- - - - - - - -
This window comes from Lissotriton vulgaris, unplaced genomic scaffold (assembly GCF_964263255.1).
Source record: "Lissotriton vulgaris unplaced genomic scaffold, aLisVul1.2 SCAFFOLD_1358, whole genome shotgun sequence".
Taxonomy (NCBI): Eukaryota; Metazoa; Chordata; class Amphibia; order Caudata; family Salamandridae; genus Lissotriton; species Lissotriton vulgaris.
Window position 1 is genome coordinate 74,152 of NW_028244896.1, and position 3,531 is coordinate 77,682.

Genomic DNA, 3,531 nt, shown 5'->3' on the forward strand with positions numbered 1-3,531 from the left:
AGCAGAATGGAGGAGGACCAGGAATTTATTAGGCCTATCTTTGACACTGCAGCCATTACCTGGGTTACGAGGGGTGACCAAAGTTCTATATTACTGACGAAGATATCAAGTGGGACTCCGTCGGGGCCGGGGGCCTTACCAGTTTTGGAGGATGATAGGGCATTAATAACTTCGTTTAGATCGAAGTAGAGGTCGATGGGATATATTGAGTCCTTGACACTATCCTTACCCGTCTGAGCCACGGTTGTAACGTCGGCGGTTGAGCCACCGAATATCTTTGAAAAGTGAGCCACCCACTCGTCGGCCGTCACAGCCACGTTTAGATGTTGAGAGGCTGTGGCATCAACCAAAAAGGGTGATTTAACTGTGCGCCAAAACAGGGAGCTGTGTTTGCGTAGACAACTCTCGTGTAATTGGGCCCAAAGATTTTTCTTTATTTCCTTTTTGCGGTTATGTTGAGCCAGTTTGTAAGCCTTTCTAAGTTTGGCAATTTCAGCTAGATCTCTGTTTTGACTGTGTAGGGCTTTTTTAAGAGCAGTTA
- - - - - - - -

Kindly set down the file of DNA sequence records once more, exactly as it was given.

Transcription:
This window comes from Lissotriton vulgaris, unplaced genomic scaffold (assembly GCF_964263255.1).
Source record: "Lissotriton vulgaris unplaced genomic scaffold, aLisVul1.2 SCAFFOLD_1358, whole genome shotgun sequence".
Taxonomy (NCBI): Eukaryota; Metazoa; Chordata; class Amphibia; order Caudata; family Salamandridae; genus Lissotriton; species Lissotriton vulgaris.
Window position 1 is genome coordinate 74,152 of NW_028244896.1, and position 3,531 is coordinate 77,682.

Genomic DNA, 3,531 nt, shown 5'->3' on the forward strand with positions numbered 1-3,531 from the left:
AGCAGAATGGAGGAGGACCAGGAATTTATTAGGCCTATCTTTGACACTGCAGCCATTACCTGGGTTACGAGGGGTGACCAAAGTTCTATATTACTGACGAAGATATCAAGTGGGACTCCGTCGGGGCCGGGGGCCTTACCAGTTTTGGAGGATGATAGGGCATTAATAACTTCGTTTAGATCGAAGTAGAGGTCGATGGGATATATTGAGTCCTTGACACTATCCTTACCCGTCTGAGCCACGGTTGTAACGTCGGCGGTTGAGCCACCGAATATCTTTGAAAAGTGAGCCACCCACTCGTCGGCCGTCACAGCCACGTTTAGATGTTGAGAGGCTGTGGCATCAACCAAAAAGGGTGATTTAACTGTGCGCCAAAACAGGGAGCTGTGTTTGCGTAGACAACTCTCGTGTAATTGGGCCCAAAGATTTTTCTTTATTTCCTTTTTGCGGTTATGTTGAGCCAGTTTGTAAGCCTTTCTAAGTTTGGCAATTTCAGCTAGATCTCTGTTTTGACTGTGTAGGGCTTTTTTAAGAGCAGTTA